Tradition? Who needs it?

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The outgoing mayor, Cllr Rebekah Gilbert hands over to her successor Cllr Andi Rivett

Last week an Opinion piece from one of our readers suggested that the annual Mayor Making ceremony was not only outdated, but also embarrassing in the 21st century. As a regular writer of this column, I could have told the author that it is never a good thing to mess with Rye’s traditions and that he would receive plenty of opposition to his suggestions.

And, indeed, so it has proved, with more comments to this particular article than have been seen following any other for quite a while.

This is a good thing. One of the objectives of Rye News is not only to report on local goings-on, but to stimulate comment and discussion on matters affecting the town and those of us who live, work or visit here. Traffic, parking, property developments and housing are all matters that can usually be guaranteed to attract controversy. But of all subjects, our traditions, which after all, play such a large part in making the town what it is, are regarded by many as sacrosanct.

Quite apart from sentiment, there is good reason for this. Tradition emphasises continuity, and while change may sometimes be necessary and sometimes even a good thing, continuity brings about stability and stability is not only reassuring but it is what enables the majority of us to live our lives in peace and security. I would argue, for example, that one of the main reasons why this country, for almost 600 years, has remained free of revolution and disaster that we have seen in almost all other European countries and even the United States over that period, can be attributed to the stability of our (unwritten) constitution as demonstrated by the monarchy, parliament and with all the traditions attached to them.

In our little world here in East Sussex, much the same applies. Why does our mayor wear a rather old red coat, to say nothing of a funny hat that went out of fashion over 200 years ago? Why not just be comfortable in jeans and a sweater with a badge saying ‘I’m the boss’. Wouldn’t that be a lot simpler?

Maybe it would. But the mayor is elected each year to be effectively the leader and public face of our community and the chairman of the, also elected, town council and it is surely right that this position should be given both publicity and respect. If it was simply that a group of anonymous people in jeans and sweaters elected one of their number to wear a plastic badge and chair their meetings, would anybody really care who they were and what they did? And if nobody cared, how long before that council ceased to exist and there was no longer any official body to try and influence local and national governments many miles away, and who care little about our small town and those who love it and make their lives here.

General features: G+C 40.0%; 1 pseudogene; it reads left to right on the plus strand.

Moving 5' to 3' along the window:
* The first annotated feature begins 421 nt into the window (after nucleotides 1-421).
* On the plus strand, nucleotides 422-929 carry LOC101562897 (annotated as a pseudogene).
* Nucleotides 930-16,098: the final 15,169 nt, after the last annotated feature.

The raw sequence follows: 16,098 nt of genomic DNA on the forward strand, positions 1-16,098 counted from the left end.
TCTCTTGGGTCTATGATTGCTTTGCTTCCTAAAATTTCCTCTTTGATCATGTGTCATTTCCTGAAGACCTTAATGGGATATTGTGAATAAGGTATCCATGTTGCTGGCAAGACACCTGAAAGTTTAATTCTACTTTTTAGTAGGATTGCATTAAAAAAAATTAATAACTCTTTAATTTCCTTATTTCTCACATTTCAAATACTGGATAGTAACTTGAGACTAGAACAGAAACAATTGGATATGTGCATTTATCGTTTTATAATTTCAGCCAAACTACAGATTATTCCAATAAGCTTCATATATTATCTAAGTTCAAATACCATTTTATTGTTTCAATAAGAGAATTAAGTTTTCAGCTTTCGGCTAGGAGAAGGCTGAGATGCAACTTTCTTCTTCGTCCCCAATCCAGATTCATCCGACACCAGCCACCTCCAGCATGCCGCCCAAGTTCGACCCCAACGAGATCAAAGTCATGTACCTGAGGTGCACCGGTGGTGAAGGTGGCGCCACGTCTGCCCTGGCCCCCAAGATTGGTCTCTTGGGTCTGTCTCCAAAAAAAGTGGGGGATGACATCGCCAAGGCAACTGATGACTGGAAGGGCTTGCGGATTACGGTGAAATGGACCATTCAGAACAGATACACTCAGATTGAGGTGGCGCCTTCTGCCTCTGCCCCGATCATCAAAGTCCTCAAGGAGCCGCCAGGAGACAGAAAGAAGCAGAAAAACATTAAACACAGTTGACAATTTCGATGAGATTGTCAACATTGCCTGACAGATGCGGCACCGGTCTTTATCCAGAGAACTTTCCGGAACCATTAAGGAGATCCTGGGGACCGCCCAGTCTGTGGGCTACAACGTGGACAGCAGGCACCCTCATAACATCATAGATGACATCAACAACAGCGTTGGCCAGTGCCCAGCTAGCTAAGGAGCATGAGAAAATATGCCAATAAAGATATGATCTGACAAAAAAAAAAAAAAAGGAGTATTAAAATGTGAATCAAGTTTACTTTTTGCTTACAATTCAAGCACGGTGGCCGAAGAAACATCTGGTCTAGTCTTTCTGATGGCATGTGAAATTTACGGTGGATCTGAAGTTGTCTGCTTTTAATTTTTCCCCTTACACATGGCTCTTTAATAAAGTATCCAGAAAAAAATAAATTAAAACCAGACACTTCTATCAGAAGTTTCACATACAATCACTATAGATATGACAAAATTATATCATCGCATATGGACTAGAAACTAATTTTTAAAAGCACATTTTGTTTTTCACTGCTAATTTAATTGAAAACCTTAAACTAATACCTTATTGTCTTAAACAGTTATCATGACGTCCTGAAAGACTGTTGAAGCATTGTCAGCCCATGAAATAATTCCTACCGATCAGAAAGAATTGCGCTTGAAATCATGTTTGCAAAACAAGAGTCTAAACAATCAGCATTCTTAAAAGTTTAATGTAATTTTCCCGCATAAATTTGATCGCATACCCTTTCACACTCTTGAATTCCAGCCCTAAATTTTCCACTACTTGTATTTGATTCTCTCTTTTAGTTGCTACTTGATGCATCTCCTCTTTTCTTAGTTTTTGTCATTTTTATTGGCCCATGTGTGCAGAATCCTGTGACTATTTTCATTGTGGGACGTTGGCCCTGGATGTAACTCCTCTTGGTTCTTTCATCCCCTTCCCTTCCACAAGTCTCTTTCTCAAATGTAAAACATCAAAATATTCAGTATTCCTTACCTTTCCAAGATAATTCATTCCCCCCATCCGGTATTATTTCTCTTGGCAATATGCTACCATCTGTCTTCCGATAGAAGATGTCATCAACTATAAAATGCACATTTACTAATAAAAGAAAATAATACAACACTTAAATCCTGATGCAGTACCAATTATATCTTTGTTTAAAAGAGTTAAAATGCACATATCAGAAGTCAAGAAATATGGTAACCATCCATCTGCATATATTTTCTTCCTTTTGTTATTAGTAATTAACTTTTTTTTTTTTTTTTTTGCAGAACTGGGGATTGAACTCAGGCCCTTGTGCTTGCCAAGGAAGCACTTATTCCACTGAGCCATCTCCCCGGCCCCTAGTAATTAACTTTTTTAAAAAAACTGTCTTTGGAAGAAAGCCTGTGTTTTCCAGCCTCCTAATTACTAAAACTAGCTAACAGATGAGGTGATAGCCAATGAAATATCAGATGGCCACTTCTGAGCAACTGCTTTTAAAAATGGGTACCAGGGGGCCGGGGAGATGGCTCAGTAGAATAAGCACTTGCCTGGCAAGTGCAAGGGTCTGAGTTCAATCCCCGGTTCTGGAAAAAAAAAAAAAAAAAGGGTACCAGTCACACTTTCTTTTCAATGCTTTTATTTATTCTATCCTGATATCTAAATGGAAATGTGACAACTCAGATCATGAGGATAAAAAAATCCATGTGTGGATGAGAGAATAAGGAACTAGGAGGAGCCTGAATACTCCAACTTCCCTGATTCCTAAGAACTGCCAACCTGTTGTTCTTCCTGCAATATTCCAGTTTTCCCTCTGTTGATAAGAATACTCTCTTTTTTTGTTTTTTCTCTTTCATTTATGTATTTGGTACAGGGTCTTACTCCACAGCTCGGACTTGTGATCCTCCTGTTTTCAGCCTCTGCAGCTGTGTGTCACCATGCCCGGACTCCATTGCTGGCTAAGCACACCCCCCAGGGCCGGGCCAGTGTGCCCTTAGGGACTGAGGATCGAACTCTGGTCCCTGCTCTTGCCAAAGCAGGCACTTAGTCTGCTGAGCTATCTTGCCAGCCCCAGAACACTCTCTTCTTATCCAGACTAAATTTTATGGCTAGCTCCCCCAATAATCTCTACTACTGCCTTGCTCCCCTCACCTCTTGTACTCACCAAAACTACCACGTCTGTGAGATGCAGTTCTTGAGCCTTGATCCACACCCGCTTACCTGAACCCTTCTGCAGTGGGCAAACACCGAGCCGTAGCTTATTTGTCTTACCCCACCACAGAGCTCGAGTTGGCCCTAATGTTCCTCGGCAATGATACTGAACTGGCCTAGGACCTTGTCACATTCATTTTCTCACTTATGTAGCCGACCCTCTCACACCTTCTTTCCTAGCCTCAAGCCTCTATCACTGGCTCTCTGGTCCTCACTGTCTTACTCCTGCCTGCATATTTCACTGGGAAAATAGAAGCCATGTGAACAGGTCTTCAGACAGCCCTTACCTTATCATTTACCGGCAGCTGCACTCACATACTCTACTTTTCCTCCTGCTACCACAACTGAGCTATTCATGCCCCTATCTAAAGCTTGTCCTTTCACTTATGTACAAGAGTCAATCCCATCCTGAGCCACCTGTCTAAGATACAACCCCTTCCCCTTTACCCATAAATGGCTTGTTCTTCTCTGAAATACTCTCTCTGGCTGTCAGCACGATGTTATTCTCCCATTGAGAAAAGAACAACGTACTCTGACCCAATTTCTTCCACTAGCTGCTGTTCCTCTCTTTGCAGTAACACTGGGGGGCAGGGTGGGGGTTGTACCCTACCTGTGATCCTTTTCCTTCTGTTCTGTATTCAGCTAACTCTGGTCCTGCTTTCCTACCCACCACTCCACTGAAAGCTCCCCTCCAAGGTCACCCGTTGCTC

Tradition is important – it is so much more than just dressing up in funny clothes. It makes us who we are and what we are. It gives us a central point about which our lives and livelihoods revolve and along the way it also gives us a bit of fun. Goodness knows, in times like these we can all do with something to raise our spirits. And to clear up one point raised in the comments: children are in no danger of being burnt by the hot pennies, they are quite cool by the time they hit the ground. The only danger might be to the fingers of those that throw them from the Council Chamber windows!

If the Mayor Making tradition goes, what of our other traditions? Should we abandon Bonfire night because it was once an anti-Catholic demonstration hundreds of years ago? What about Remembrance Sunday? Should we scrap the parade and wreath-laying in case someone from a country that we fought against might be offended? Let’s forget Christmas in Rye celebration, High Street decorations and the Christmas tree on Strand Quay in case it offends a non-Christian. And as for all those cobbled streets, they could be a danger, we should get rid of them.

Of course we have to adapt as the years move on, and Rye has done that, but removing one tradition is the start of a slippery slope and we need them, they are who we are. Long live tradition! Long live the Rye we know and love!

Image Credits: Kenneth Bird .

9 COMMENTS

  1. Some good points there, as you say, where will it end?
    Why not scrap the entire council and save money? You can’t pick and choose which bits of tradition you want to keep, this country thrives on tradition, I’m not sure what the difference is between throwing money to the urchins in the street in Rye and the Queen handing out maundy money to pensioners in a church, one of the richest women in the country handing out money in a building owned by one of the riches land owners in the country to poor old pensioners.

  2. I don’t really think there’s really a comparison Tony between the Queen handing out Maundy Money and the Rye Mayor Making ceremony for whole host of obvious reasons!